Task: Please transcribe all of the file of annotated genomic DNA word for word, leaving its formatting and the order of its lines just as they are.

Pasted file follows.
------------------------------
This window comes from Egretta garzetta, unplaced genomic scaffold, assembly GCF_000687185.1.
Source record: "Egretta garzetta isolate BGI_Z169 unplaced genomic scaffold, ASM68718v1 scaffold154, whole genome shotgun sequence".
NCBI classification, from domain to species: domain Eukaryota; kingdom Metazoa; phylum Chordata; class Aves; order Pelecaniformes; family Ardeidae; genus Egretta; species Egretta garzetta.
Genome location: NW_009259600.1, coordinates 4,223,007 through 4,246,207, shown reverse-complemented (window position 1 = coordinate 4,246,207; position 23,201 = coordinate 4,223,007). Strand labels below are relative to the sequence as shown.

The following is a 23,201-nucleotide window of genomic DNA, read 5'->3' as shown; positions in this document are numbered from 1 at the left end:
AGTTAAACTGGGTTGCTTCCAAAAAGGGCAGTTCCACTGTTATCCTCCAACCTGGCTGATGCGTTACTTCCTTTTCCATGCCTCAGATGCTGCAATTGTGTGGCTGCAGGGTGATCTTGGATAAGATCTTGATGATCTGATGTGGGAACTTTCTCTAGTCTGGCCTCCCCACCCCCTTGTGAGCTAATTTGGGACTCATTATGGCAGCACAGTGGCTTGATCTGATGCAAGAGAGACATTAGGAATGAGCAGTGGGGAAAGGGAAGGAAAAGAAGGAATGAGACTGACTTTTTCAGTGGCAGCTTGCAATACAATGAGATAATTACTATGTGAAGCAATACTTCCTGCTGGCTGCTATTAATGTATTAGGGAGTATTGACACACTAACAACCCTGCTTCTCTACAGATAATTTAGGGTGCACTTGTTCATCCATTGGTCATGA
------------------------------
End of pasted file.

This window comes from Egretta garzetta, unplaced genomic scaffold, assembly GCF_000687185.1.
Source record: "Egretta garzetta isolate BGI_Z169 unplaced genomic scaffold, ASM68718v1 scaffold154, whole genome shotgun sequence".
NCBI classification, from domain to species: domain Eukaryota; kingdom Metazoa; phylum Chordata; class Aves; order Pelecaniformes; family Ardeidae; genus Egretta; species Egretta garzetta.
Genome location: NW_009259600.1, coordinates 4,223,007 through 4,246,207, shown reverse-complemented (window position 1 = coordinate 4,246,207; position 23,201 = coordinate 4,223,007). Strand labels below are relative to the sequence as shown.

The following is a 23,201-nucleotide window of genomic DNA, read 5'->3' as shown; positions in this document are numbered from 1 at the left end:
AGTTAAACTGGGTTGCTTCCAAAAAGGGCAGTTCCACTGTTATCCTCCAACCTGGCTGATGCGTTACTTCCTTTTCCATGCCTCAGATGCTGCAATTGTGTGGCTGCAGGGTGATCTTGGATAAGATCTTGATGATCTGATGTGGGAACTTTCTCTAGTCTGGCCTCCCCACCCCCTTGTGAGCTAATTTGGGACTCATTATGGCAGCACAGTGGCTTGATCTGATGCAAGAGAGACATTAGGAATGAGCAGTGGGGAAAGGGAAGGAAAAGAAGGAATGAGACTGACTTTTTCAGTGGCAGCTTGCAATACAATGAGATAATTACTATGTGAAGCAATACTTCCTGCTGGCTGCTATTAATGTATTAGGGAGTATTGACACACTAACAACCCTGCTTCTCTACAGATAATTTAGGGTGCACTTGTTCATCCATTGGTCATGA